Even though Abbott knows that baking bread in order to exhibit his limitless depth is solipsistic and spiritually deficient—the very opposite of generous, in fact, and the cause of his current despondency—yes, even though he knows it, he still wants his wife to notice his limitless depth.

Abbott is a good father and a good husband, at least on balance, and there are scenes with his wife and daughter that bring tears to the eyes. But even if a large part of the novel is devoted to a description of family life, Abbott Awaits strikes me as a book about being, or feeling, alone. Maybe this is the greatest paradox. Abbott lives in the company of his family, but he leads a solitary life. The suggestion is that this is true of others as well: Abbott knows that “his wife is a separate person, large on the inside.” And Bachelder’s ability to capture the feeling of companionable solitude is what makes the book sing.

* * *

Despite its preoccupation with the minutiae of everyday life, or because of it, Abbott Awaits is a book about the present moment in American history. Abbott is a man afflicted by his time, and his struggle to retain a sense of intellectual freedom in the face of an overwhelming abundance of information should be familiar to all of us.

For Abbott, who is drawn to suffering, the Internet is spiritually destructive. In a short prologue, we see him exploring a site about a Chernobyl orphanage. “There is a warning about disturbing images. He cannot very well turn away now, lest he be someone who turns away from the disturbing.” This is one of his central preoccupations and the source of much unhappiness. He is too well informed, too full of the world’s vast hurt. And what good is all this guilt and worry? “Preoccupation with suffering does not alleviate suffering,” he thinks. “Preoccupation with suffering actually causes suffering. Therefore, it is both practical and ethical to ignore suffering…” But he can’t convince himself, and he can’t turn away. Images of suffering hunker down behind his computer screen, and he can view them at the click of a button. Certainly these moments are funny, and the Internet is central to the humor of the book, but that humor is also a way of illustrating and contextualizing his pain. This is the Beckett paradox: Abbott is helpless and lost, and the only thing funny about it is that it’s funny.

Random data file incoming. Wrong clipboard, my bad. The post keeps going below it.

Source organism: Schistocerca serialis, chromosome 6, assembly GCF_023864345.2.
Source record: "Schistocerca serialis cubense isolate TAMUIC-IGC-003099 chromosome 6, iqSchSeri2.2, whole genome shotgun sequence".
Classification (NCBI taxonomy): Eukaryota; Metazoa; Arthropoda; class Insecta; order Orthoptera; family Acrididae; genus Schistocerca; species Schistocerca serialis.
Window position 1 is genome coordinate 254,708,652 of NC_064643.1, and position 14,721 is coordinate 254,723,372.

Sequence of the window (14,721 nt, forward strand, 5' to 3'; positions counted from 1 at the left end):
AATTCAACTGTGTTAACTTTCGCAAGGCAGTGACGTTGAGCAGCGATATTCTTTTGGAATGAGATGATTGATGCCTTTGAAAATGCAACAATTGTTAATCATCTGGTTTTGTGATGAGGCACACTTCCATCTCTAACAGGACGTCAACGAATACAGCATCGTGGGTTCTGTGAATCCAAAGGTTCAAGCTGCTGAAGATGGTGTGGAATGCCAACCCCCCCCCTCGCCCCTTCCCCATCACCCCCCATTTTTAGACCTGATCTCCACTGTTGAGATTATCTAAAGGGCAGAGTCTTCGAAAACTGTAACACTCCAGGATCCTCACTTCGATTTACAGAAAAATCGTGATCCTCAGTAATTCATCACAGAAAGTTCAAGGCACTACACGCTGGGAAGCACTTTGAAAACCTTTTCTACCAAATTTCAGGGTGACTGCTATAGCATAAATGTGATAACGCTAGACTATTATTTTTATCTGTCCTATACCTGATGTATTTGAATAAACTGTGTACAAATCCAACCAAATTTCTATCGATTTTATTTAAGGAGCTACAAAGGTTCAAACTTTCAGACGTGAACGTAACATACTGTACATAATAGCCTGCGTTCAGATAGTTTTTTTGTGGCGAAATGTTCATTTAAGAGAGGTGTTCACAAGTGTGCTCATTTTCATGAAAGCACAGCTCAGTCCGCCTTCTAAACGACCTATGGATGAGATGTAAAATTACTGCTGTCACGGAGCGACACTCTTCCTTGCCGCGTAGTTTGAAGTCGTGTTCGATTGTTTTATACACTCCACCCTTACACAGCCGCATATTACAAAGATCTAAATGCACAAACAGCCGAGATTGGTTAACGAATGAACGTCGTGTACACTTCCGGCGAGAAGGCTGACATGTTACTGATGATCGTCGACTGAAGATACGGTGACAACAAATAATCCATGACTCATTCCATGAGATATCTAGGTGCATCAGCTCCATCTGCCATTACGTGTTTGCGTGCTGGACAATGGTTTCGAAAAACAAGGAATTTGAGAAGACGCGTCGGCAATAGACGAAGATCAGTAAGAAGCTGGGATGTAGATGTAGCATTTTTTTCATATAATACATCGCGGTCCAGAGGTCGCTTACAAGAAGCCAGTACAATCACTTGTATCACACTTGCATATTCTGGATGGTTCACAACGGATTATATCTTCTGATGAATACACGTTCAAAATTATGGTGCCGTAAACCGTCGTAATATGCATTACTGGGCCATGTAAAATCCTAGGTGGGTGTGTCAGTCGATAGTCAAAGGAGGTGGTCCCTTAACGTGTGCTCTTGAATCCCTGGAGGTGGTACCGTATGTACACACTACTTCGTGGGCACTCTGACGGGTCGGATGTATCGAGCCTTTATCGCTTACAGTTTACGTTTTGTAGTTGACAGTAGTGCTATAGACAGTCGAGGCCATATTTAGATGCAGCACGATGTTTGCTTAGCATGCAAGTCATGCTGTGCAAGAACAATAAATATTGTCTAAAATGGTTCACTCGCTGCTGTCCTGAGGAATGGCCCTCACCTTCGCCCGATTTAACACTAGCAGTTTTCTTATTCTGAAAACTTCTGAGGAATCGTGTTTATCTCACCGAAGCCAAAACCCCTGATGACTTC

The Internet is a structural principle as well as a thematic element in Abbott Awaits, and although it causes Abbott a lot of grief, it does Bachelder a great deal of good. It’s woven into the fabric of the writing, and it enriches the style of the book. Into each present moment Bachelder incorporates things that Abbott will learn “much later” on the Internet. The writing therefore includes, whenever events in the present inspire Internet searches in the future, specialized vocabulary and the dispassionate language of encyclopedia entries. The hermit crab scene is one example. Later, Abbott wonders where his daughter has learned a folk song about “Charles Edward Stuart (‘Bonnie Prince Charlie’) who, in 1745, after two decades of exile in Italy, returned to his homeland to regain the English throne for his family, only to be routed by the Redcoats and forced to flee the country disguised as a servant girl.” Only after we read the informative sentence do we learn that Abbott has “a spotty grasp” of this history and that he has learned these things twenty minutes later.

Sometimes, the narrator does not distinguish acts of memory from Internet research. So what does Abbott really know, and what does that verb—“know”—really mean? The Internet seems to function here as an external hard drive for the human mind: infinitely capacious; a Pandora’s box of paradox; flawed, as memory is flawed; and also, like memory, a source of pain.